Berry proposes ‘consumer-owned utility’ bill
Rep. Seth Berry (D-Bowdoinham), has proposed a bill to buy Central Maine Power and Emera using revenue bonds, creating the new entity “Maine Power Delivery,"owned by taxpayers and known as a “consumer-owned utility” or COU.
“We want a utility that will keep the costs down and the lights on and put its Maine customers and workers first,” said bill sponsor Rep. Seth Berry. “Our current utilities have failed us in every respect, with the clear exception of our consumer-owned utilities.” Maine has four COUs already ... in Kennebunk, Houlton, Calais, and Madison. Like the larger COUs in Nebraska, Long Island, and elsewhere, these utilities have consistently delivered power at lower rates and with fewer and shorter outages. COUs do not use tax dollars.
According to the American Public Power Association, one in seven Americans is served by a consumer-owned utility. On average, these customers pay 15 percent less and are without power less than half the time as customers of investor-owned utilities like CMP.
Berry estimates Maine Power Delivery would reduce annual costs to Maine customers and businesses by as much as $325 million per year, or about 7-9 percent of the energy transmission and delivery portion of the consumer’s bill. The cost of the energy, which went up 15 percent under the standard offer on Jan. 1, would not be impacted. The difference between what Maine Power Delivery would charge and what the current utilities charge is due to the rate structure set up to benefit shareholders of the for-profit utilities, Berry said. “It’s like refinancing a house at a lower interest rate,” Barry explained. “Right now we pay 10-12 percent to CMP’s overseas investors. Instead, we could pay 3 percent or so in interest and keep the difference in our pockets and our local economy.”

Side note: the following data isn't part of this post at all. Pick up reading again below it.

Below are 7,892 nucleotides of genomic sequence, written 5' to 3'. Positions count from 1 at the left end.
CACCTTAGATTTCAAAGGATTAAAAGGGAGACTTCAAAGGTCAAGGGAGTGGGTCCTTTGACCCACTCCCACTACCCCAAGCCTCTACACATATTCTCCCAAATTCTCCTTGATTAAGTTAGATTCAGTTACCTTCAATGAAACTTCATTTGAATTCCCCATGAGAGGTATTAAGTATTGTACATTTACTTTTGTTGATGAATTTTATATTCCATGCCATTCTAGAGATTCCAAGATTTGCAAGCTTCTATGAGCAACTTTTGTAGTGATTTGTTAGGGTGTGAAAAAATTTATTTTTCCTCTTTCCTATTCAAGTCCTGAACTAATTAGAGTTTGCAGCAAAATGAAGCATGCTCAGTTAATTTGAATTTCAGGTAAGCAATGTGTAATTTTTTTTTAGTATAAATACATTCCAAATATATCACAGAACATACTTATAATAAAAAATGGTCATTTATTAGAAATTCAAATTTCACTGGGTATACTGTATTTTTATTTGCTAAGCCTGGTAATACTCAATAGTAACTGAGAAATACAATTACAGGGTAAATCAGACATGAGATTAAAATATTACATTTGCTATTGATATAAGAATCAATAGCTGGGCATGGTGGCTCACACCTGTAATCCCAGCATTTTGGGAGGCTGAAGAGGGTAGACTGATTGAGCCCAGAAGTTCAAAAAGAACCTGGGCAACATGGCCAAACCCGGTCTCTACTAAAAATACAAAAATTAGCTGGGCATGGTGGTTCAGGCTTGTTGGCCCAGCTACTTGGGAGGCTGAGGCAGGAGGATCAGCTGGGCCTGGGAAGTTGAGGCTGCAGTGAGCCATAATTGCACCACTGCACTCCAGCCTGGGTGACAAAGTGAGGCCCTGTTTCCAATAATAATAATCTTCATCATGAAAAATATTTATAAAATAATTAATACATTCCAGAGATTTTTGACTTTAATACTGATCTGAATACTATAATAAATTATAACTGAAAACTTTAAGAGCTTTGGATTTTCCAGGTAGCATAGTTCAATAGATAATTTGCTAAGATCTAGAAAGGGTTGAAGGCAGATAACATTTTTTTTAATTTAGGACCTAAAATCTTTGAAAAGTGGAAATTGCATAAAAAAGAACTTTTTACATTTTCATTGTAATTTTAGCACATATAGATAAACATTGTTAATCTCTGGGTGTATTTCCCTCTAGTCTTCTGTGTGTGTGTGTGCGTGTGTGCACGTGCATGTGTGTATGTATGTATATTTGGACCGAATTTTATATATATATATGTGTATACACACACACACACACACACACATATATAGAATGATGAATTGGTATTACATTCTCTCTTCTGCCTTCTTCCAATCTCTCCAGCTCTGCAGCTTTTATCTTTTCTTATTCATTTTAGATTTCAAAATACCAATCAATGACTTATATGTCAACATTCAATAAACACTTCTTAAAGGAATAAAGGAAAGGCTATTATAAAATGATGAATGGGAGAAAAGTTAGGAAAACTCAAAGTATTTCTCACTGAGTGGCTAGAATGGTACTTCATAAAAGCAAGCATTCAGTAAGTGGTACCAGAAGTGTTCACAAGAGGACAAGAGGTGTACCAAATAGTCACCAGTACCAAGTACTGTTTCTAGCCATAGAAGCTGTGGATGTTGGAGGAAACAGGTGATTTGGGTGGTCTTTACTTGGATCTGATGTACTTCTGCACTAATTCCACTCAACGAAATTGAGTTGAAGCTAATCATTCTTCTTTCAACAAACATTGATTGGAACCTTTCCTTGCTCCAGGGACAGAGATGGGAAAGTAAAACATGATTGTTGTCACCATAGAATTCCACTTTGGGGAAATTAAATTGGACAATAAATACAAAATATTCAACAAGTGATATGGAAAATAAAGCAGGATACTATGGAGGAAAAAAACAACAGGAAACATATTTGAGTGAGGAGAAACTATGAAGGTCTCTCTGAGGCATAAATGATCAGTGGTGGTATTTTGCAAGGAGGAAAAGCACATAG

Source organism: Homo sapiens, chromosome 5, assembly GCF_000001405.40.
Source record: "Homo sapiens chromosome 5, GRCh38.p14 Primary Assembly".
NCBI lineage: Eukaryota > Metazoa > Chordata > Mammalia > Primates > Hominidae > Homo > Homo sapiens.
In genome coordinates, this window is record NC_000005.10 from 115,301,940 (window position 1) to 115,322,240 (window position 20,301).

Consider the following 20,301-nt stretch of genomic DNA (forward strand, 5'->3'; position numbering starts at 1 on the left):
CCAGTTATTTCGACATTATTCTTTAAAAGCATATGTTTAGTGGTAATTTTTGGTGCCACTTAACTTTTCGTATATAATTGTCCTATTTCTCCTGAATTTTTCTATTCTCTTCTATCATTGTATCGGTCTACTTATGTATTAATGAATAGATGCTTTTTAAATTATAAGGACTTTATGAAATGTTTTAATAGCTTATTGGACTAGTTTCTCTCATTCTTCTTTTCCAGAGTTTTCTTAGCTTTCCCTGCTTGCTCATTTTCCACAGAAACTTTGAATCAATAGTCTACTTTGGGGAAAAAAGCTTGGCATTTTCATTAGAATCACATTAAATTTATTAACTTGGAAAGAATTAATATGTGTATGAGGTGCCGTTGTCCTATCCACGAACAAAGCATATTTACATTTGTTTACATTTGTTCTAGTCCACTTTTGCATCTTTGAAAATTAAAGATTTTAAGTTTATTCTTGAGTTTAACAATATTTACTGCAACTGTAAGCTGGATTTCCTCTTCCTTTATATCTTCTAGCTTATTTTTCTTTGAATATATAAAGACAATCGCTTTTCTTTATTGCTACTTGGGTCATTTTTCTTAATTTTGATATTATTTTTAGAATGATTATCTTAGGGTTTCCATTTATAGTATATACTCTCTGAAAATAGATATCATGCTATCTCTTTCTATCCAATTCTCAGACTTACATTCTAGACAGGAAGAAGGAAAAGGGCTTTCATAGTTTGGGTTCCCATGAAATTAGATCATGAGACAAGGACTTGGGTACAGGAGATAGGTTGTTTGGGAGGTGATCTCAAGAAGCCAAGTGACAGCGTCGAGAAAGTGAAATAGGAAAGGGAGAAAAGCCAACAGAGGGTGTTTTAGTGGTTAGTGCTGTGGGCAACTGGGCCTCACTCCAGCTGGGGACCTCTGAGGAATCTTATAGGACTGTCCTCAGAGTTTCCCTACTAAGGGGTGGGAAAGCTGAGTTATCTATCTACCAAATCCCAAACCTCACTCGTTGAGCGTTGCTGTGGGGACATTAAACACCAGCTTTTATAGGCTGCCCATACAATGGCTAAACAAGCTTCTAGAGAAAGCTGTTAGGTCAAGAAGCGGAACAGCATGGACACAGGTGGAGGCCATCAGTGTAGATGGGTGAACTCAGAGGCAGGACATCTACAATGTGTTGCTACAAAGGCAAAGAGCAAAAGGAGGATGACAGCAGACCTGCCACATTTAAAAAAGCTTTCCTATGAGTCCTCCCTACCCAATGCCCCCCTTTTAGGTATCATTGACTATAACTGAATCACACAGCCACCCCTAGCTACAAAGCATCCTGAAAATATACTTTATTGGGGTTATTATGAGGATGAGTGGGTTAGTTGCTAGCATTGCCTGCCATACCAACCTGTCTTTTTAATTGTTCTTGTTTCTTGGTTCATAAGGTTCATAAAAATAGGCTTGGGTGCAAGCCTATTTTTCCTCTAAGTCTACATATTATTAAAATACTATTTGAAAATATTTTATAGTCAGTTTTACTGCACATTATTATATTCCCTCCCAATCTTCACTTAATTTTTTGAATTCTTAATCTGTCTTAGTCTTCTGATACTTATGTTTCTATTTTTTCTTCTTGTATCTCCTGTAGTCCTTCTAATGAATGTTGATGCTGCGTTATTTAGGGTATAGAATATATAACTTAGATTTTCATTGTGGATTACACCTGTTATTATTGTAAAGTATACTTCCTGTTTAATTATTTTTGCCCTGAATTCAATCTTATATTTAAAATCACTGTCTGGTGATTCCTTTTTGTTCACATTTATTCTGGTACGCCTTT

CMP is owned by Avangrid, a U.S. corporation which took control of the company following a merger of CMP’s parent company Iberdrola SA in 2016. Emera is owned by a Canadian energy company based in Nova Scotia.
Berry said most of CMP and Emera’s employees would be kept on to run the new system. He said the bill has bipartisan support in the Legislature.
CMP spokeswoman Catherine Hartnett said few details of Berry’s bill, currently in the legislative drafting office, have been released. She said the company has “strong concerns” about the state seizing private property, and noted that making the company a public entity had been floated more than once before, but had not gotten far because the legislature was concerned about constitutional issues.